SymbolDescription and Definition


An entity is an object or concept about which you want to store information.

Weak Entity

A weak entity is dependent on another entity to exist.


Attributes are the properties or characteristics of an entity.

Key attribute

A key attribute is the unique, distinguishing characteristic of the entity. For example, an employee’s social security number might be the employee’s key attribute.

Multivalued attribute

A multivalued attribute can have more than one value. For example, an employee entity can have multiple skill values.

Derived attribute

A derived attribute is based on another attribute. For example, an employee’s monthly salary is based on the employee’s annual salary.


Relationships illustrate how two entities share information in the database structure.

Weak relationship

To connect a weak entity with others, you should use a weak relationship notation.

Table 1: ERD Symbols

between a manager and an employee. In this diagram, the employee has three attributes: social security number, address and skills. The social security number is the key attribute because it is the number that is used identify the employee in the corporate database in this example. The skills attribute is multi-valued because the employee can have many skills. The manager supervises the employee. This relationship is one-to-many because one manager can supervise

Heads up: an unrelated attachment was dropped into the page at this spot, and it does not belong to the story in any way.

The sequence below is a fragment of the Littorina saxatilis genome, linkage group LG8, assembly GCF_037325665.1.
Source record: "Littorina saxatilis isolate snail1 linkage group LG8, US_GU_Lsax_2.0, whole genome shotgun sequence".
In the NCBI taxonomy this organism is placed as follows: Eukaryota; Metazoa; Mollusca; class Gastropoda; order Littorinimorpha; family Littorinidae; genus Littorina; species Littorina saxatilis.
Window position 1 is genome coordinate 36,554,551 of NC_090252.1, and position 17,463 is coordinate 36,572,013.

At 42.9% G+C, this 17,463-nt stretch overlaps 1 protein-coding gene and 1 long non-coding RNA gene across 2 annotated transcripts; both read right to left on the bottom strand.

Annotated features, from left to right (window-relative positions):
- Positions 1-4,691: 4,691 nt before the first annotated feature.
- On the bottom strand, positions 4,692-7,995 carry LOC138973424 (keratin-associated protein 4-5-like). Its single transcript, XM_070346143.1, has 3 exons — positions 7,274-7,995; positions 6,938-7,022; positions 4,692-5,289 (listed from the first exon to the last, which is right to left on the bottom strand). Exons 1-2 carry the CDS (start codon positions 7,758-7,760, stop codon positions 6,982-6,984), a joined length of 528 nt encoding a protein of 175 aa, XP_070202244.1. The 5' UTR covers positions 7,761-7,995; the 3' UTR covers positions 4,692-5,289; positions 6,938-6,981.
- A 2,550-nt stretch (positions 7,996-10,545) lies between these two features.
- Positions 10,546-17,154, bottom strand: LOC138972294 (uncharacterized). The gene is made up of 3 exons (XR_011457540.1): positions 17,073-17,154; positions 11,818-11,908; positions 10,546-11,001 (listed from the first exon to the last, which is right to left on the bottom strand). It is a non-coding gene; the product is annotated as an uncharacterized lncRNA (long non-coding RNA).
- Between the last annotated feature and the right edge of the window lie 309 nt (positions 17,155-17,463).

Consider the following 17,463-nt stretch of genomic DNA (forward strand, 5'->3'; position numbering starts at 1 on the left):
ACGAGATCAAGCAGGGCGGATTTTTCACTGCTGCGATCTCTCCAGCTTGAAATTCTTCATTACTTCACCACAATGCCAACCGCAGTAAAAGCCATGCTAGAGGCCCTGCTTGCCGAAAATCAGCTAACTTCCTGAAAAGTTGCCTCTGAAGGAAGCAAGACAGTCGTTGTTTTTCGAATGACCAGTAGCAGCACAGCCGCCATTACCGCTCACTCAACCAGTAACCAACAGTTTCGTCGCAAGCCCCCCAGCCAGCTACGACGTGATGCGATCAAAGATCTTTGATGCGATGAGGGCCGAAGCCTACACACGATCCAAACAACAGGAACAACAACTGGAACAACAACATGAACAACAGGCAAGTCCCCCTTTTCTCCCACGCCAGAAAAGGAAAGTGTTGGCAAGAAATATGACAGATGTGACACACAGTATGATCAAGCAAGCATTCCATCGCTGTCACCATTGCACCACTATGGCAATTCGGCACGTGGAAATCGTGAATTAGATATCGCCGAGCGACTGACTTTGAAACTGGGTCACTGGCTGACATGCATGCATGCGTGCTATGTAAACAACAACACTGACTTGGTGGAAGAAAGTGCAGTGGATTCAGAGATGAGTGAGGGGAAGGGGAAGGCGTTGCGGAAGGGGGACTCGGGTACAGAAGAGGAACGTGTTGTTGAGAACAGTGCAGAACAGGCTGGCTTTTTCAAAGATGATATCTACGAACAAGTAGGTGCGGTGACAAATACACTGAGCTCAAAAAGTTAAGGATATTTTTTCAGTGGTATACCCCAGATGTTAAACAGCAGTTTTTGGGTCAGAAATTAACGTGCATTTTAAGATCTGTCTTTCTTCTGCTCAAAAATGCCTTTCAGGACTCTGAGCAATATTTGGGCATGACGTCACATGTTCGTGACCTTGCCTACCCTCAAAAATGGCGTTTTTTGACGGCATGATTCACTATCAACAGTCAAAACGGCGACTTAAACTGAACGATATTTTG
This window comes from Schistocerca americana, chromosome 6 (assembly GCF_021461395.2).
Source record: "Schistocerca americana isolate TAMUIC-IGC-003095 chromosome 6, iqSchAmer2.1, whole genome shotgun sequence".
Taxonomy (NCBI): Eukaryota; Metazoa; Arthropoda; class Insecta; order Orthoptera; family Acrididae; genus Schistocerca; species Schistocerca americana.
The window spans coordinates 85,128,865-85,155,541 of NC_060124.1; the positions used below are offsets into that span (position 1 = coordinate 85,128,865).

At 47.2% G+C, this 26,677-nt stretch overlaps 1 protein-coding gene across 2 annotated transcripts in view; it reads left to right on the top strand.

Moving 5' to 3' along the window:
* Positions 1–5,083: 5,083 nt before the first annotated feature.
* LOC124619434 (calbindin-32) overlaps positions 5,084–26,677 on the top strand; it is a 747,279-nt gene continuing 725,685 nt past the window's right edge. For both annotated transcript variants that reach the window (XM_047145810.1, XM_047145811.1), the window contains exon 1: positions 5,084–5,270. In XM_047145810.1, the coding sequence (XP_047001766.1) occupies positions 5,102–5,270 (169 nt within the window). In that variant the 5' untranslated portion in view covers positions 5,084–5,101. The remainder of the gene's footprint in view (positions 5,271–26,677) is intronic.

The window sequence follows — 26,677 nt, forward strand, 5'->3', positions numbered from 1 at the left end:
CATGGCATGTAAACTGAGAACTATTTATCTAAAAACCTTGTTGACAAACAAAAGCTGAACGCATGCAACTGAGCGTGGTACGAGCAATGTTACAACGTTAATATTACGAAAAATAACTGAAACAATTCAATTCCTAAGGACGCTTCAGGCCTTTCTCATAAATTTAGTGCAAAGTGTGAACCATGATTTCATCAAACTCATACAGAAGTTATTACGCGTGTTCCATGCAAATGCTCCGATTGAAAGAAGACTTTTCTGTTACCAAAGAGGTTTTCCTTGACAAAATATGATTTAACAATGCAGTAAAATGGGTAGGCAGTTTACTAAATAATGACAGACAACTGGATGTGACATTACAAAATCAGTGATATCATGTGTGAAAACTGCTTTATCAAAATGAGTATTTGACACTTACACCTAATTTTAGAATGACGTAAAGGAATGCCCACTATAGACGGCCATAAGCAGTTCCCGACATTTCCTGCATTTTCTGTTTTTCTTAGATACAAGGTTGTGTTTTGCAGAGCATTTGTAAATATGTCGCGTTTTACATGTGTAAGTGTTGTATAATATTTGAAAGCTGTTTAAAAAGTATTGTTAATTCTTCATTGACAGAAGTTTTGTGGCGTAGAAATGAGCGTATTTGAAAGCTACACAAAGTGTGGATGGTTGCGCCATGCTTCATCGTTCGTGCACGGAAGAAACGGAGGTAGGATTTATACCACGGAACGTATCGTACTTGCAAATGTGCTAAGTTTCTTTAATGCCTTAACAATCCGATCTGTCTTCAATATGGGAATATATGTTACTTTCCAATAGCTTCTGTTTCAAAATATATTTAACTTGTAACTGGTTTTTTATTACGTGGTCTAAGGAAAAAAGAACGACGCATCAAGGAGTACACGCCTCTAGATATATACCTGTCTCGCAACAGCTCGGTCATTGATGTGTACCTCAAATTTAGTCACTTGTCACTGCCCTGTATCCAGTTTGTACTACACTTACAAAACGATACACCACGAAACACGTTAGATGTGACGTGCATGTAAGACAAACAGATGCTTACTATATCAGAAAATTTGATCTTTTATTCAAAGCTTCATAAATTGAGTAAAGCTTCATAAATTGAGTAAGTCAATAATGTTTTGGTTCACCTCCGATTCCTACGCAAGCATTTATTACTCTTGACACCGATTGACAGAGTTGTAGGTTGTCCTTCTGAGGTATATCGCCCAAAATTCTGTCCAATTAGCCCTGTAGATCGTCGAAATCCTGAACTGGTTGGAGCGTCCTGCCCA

Figure 1: Simple ERD

many employees and each employee has just one manager.

One of the problems with the ERD is that there are several methods of drawing

the cardinality and ordinality of the relationships. Figure 2 shows the cardinality symbol

Figure 2 Styles of drawing cardinality and modality of relationships in the ERD.

methods for four styles: Information Engineering, Chen, Bachman and Martin styles (SD, 2003). Cardinality specifies how many instances of a relationship relate to one instance of another entity. Ordinality describes the relationship as either mandatory or optional. Therefore, cardinality specifies the maximum number of relationships while ordinality specifies the minimum number of relationships. The drawing styles for cardinality and ordinality are not standardized and this makes it difficult at times to interpret the diagrams if the reader is not familiar with a particular style.